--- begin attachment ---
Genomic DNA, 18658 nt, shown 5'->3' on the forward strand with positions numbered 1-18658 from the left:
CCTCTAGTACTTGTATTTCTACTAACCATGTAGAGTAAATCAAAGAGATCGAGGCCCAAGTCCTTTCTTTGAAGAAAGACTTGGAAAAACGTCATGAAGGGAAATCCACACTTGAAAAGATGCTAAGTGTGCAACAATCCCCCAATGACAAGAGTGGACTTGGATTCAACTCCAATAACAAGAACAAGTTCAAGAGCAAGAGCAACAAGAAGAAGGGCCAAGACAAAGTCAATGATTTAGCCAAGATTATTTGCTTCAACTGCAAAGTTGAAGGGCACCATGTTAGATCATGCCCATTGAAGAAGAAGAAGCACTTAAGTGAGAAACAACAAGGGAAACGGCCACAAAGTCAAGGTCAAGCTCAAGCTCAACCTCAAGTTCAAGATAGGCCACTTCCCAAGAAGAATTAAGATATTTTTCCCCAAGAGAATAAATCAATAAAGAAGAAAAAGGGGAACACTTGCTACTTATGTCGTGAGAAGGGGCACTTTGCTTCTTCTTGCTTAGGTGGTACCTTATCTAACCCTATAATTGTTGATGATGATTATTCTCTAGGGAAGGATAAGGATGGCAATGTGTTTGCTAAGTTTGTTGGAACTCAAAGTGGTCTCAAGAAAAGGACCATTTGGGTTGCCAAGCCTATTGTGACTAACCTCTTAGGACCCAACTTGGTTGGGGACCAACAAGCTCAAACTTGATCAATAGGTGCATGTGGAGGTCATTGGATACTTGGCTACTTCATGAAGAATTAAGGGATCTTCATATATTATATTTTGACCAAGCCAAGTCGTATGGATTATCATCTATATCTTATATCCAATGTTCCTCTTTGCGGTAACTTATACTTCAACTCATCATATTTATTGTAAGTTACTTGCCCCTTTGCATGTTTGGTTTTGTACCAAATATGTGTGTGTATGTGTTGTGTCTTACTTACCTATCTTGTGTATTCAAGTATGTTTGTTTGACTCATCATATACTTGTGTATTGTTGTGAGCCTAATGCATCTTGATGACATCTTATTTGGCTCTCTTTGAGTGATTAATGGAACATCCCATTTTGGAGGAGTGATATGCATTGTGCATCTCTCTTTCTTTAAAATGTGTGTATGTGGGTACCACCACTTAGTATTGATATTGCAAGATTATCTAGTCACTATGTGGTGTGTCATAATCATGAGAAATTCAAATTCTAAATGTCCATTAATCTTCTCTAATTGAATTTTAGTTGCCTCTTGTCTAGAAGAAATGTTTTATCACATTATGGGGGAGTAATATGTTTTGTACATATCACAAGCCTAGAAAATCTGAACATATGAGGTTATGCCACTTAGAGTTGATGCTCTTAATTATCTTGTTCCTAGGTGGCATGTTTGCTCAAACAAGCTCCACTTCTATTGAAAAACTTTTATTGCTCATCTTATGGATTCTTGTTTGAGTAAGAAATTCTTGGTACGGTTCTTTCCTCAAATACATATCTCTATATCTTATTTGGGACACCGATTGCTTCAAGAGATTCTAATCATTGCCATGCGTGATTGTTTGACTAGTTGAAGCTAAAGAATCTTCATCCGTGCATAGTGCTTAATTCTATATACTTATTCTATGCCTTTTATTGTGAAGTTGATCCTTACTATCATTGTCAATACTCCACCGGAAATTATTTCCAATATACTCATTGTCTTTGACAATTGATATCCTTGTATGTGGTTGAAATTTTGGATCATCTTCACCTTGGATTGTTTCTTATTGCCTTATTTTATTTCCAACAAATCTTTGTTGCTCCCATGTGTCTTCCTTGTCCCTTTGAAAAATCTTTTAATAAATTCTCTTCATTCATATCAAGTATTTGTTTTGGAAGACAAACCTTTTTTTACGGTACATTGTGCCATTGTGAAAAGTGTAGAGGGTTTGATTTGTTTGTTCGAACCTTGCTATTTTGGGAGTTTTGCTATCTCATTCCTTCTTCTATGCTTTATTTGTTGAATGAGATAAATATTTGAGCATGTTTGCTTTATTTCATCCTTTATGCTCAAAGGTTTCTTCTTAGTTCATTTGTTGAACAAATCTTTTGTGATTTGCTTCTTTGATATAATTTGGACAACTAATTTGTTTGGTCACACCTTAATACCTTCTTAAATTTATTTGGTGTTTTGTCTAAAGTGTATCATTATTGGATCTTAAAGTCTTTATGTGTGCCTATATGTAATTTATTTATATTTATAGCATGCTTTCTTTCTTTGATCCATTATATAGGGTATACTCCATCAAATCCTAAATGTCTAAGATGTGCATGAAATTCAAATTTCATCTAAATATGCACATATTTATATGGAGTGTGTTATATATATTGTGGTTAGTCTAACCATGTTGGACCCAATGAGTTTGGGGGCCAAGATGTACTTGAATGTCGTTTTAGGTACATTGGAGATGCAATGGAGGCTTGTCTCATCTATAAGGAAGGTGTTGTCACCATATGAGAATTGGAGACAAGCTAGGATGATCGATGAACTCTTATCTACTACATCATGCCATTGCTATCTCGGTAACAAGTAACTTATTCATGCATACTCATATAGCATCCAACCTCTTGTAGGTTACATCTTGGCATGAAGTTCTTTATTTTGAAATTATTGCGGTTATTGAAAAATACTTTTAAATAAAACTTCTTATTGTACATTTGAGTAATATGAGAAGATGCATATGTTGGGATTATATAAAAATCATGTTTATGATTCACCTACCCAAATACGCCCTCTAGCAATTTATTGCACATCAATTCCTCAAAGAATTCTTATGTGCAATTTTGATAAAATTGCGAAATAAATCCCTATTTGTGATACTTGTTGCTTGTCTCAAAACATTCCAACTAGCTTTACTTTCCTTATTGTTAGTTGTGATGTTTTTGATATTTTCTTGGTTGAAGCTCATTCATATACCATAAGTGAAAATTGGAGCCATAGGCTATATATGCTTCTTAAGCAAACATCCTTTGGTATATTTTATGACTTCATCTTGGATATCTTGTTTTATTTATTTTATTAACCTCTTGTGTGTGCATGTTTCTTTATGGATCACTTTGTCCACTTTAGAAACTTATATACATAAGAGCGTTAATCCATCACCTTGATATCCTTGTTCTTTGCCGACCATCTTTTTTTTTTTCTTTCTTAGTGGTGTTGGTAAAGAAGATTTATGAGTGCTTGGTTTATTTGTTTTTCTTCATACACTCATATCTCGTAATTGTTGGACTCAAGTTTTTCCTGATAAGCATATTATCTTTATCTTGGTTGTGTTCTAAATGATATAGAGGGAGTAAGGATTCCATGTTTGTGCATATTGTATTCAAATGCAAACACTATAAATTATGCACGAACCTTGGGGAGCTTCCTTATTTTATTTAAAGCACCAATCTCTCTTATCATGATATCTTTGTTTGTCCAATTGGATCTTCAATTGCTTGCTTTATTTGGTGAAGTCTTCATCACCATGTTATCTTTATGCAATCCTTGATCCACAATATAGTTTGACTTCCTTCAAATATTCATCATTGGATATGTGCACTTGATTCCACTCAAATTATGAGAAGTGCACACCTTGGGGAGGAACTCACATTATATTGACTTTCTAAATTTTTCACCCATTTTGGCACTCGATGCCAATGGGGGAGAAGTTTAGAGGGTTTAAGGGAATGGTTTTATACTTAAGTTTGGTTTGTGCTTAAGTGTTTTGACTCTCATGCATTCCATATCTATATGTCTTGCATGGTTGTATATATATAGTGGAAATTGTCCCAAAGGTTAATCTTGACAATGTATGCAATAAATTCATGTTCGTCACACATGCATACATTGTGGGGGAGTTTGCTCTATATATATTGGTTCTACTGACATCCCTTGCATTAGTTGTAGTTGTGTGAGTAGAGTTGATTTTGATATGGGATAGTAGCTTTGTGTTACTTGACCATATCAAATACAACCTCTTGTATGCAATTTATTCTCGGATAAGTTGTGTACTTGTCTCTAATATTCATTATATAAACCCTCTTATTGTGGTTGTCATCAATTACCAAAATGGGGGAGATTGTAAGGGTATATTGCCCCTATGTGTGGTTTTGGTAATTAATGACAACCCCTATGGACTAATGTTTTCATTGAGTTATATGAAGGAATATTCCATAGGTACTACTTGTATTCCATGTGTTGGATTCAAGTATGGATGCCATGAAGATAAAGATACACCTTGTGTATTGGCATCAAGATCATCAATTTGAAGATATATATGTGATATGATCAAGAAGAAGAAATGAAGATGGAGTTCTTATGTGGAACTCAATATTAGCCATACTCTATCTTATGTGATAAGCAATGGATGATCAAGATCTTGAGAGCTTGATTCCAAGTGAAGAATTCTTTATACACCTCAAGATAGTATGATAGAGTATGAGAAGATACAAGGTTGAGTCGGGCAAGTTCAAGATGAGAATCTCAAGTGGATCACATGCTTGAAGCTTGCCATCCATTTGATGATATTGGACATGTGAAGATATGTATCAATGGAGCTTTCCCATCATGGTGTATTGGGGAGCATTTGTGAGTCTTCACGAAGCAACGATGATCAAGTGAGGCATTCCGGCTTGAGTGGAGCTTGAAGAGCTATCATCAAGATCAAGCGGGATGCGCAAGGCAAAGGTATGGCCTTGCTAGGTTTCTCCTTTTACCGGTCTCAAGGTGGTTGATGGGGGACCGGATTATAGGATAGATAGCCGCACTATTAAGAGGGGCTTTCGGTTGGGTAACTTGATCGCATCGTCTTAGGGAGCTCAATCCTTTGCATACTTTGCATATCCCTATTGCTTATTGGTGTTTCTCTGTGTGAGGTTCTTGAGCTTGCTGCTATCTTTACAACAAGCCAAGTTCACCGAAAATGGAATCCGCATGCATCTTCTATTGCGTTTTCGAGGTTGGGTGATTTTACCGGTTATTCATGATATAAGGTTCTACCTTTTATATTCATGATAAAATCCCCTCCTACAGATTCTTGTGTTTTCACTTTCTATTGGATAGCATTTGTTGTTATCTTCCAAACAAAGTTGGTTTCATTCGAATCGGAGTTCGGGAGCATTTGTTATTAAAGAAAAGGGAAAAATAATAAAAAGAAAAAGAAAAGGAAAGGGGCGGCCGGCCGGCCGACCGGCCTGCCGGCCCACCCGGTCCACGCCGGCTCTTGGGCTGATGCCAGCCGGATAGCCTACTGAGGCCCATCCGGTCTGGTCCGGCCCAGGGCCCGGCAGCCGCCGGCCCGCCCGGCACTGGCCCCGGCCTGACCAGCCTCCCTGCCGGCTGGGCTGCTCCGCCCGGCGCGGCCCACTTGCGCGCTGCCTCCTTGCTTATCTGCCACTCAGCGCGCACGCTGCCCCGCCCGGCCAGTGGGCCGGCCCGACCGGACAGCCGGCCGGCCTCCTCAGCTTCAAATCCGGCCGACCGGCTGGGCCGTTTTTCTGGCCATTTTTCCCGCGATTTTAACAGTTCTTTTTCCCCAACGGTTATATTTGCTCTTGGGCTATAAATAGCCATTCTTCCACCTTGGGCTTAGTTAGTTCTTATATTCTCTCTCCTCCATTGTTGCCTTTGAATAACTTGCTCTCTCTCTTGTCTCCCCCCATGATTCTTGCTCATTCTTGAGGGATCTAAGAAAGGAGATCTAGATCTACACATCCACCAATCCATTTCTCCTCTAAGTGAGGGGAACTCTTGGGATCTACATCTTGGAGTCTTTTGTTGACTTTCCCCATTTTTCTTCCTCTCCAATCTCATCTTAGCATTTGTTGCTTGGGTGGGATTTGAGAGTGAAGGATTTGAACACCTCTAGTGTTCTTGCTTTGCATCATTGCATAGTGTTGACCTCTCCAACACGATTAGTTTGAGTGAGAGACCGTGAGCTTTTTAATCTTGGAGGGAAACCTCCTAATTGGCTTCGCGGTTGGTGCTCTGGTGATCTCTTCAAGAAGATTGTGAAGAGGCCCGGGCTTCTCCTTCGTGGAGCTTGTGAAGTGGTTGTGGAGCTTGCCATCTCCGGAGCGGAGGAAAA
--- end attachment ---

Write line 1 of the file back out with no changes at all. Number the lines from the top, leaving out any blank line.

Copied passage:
Genomic DNA, 18658 nt, shown 5'->3' on the forward strand with positions numbered 1-18658 from the left: